Haitian officials have announced Monday a new date for national elections. The troubled country has been battling violence and insecurity, as it struggles to prepare for the vote. The announcement comes just two days after the United Nation's top military commander was found dead in his hotel room.

This is the fifth time that Haiti has attempted to organize a date for national elections.

According to a presidential decree, the first round of voting will be held on February 7, and a runoff will be held, if needed, on March 19. The new government is to take office by March 29.

The vote was formerly to be held January 8, but in late December, officials postponed elections for the fourth time due to logistical problems. Haitian election officials said that national identity cards had not been fully distributed, and there were not enough polling centers in rural areas.

U.N. ambassador to Haiti Juan Valdez has welcomed the new date, and he said the U.N. would not accept that the date be postponed again.

The U.N. has been criticized by Haitian officials for the repeated election delays. They say the U.N. and the Organization of American States have not done enough to help the country prepare.

The Haitian population is also critical of the apparent failure of U.N. troops to provide security in the crime-ridden capital, Port-au-Prince. Kidnappings have skyrocketed, generating millions-of-dollars in ransom for the gangs who control the slums in downtown Port-au-Prince. Haitian national police estimate that 1,900 people were kidnapped between March and December of 2005.

The capital was largely shut down Monday, after a general strike was called by the chairman of the Chamber of Commerce, Reginald Boulos. Boulos says he called the strike to protest the rash of kidnappings, and urge U.N. troops, known locally as MINUSTAH, to do more to provide security.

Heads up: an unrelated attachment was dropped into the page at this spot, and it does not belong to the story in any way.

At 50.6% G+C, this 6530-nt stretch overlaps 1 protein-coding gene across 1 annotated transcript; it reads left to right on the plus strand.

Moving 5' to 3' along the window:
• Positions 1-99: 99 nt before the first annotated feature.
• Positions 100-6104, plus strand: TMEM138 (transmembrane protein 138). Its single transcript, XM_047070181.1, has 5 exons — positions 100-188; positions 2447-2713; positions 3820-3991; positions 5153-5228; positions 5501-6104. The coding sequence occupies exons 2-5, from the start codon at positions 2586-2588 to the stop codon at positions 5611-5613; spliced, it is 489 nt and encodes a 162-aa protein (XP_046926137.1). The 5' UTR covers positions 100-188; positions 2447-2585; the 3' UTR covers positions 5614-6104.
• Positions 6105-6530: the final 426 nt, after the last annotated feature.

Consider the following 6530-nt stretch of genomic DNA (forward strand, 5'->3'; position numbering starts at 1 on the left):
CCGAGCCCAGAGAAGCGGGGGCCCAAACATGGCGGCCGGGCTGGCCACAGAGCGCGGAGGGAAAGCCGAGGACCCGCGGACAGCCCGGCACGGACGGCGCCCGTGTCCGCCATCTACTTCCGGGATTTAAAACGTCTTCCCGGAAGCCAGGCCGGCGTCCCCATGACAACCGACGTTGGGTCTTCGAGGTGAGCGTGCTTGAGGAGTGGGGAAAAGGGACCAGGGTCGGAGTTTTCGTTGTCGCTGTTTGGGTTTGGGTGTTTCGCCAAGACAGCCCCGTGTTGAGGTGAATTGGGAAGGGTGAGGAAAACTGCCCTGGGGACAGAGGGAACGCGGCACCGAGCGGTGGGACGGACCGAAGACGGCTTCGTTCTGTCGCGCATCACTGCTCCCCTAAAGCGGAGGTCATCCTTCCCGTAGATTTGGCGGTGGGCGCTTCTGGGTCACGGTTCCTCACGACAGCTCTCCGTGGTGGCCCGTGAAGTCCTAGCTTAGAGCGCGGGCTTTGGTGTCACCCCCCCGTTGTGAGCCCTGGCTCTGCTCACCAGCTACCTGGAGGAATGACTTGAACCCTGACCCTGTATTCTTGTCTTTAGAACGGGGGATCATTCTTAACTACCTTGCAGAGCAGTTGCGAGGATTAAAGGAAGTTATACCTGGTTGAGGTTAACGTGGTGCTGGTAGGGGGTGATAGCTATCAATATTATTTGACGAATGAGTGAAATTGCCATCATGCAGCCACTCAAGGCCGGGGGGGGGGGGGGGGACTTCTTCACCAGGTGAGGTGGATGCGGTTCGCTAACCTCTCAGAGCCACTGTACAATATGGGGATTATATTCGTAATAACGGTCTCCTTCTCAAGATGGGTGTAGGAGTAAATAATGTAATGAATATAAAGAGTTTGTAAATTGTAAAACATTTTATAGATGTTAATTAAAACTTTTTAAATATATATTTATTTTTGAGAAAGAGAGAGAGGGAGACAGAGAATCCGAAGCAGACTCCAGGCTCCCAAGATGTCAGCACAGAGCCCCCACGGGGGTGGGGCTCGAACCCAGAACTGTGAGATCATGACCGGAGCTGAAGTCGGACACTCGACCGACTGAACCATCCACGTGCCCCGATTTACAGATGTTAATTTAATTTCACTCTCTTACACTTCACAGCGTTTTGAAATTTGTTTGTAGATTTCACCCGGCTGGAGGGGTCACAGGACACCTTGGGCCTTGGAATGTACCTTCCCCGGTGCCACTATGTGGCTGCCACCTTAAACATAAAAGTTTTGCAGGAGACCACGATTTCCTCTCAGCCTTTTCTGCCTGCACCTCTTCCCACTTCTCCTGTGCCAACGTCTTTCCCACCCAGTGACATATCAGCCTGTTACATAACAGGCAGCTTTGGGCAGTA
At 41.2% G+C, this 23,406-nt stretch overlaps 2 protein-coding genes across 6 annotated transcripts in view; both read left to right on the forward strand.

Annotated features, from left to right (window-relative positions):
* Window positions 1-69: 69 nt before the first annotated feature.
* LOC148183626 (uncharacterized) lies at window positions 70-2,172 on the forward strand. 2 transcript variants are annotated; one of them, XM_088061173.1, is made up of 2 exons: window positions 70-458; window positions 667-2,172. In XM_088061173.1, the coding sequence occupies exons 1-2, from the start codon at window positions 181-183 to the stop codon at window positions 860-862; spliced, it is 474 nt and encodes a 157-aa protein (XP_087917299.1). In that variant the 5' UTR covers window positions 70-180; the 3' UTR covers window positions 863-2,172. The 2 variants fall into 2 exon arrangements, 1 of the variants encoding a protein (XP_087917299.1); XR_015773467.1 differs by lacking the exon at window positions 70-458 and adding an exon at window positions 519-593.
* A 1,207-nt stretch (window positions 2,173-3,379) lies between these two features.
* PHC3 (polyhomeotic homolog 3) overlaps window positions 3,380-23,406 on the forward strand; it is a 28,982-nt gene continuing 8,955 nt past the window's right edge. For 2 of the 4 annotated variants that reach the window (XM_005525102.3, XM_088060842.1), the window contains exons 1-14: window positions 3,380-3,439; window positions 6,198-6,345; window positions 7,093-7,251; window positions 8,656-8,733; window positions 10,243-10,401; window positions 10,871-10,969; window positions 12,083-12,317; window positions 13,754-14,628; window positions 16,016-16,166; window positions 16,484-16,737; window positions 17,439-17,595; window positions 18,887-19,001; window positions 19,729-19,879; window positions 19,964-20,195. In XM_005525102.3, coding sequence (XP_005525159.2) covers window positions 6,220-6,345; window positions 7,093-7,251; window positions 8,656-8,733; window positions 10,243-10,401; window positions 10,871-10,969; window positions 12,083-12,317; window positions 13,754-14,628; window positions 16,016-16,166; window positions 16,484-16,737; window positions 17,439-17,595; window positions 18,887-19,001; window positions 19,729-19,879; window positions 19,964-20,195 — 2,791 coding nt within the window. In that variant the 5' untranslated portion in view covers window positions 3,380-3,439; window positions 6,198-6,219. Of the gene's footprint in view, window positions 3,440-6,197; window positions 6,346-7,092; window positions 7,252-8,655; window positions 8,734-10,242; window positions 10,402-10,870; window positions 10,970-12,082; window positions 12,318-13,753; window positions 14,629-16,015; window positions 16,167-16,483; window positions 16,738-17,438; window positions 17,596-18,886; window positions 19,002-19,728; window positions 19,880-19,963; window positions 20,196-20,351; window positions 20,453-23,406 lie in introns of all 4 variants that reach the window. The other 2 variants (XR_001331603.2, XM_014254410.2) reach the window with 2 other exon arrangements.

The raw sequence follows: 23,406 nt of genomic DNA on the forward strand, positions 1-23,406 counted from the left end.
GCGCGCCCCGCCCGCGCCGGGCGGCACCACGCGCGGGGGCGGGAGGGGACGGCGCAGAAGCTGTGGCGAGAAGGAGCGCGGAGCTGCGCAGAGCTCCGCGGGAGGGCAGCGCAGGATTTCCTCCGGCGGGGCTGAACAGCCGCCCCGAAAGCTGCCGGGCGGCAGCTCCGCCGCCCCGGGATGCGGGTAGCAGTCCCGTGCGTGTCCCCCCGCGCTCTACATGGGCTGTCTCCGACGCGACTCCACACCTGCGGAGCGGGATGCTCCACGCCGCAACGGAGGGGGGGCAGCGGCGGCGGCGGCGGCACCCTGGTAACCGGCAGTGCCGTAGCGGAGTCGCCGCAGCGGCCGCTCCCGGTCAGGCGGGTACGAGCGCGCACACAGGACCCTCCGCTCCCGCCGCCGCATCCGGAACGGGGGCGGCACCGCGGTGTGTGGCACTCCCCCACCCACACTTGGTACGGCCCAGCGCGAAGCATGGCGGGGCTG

"I think the role of MINUSTAH was to bring peace and security - to bring security back, and help the government to carry elections. Elections cannot take place in such an unsecure environment. So, therefore, we think there are enough troops in this country, 7,400 international troops. There is enough know-how and technical expertise in MINUSTAH to basically get in with the minimum casualty in the civilian society, and get rid of the gangs, disarm the gangs," said Mr. Boulos.

The U.N. mission is still trying to regroup after the death of its top military commander, General Urano Bacellar. Mr. Bacellar was found dead in his hotel room on Saturday morning in what one senior U.N. official has called "a self-inflicted gunshot wound." So far, the U.N. has not confirmed the death as a suicide, and has launched an investigation.

The U.N. began its peacekeeping operation in Haiti in June of 2004, just three months after then President Jean Bertrand Aristide was forced into exile, following a violent uprising. The February 7 poll would be the first democratic election since Mr. Aristide was forced from power.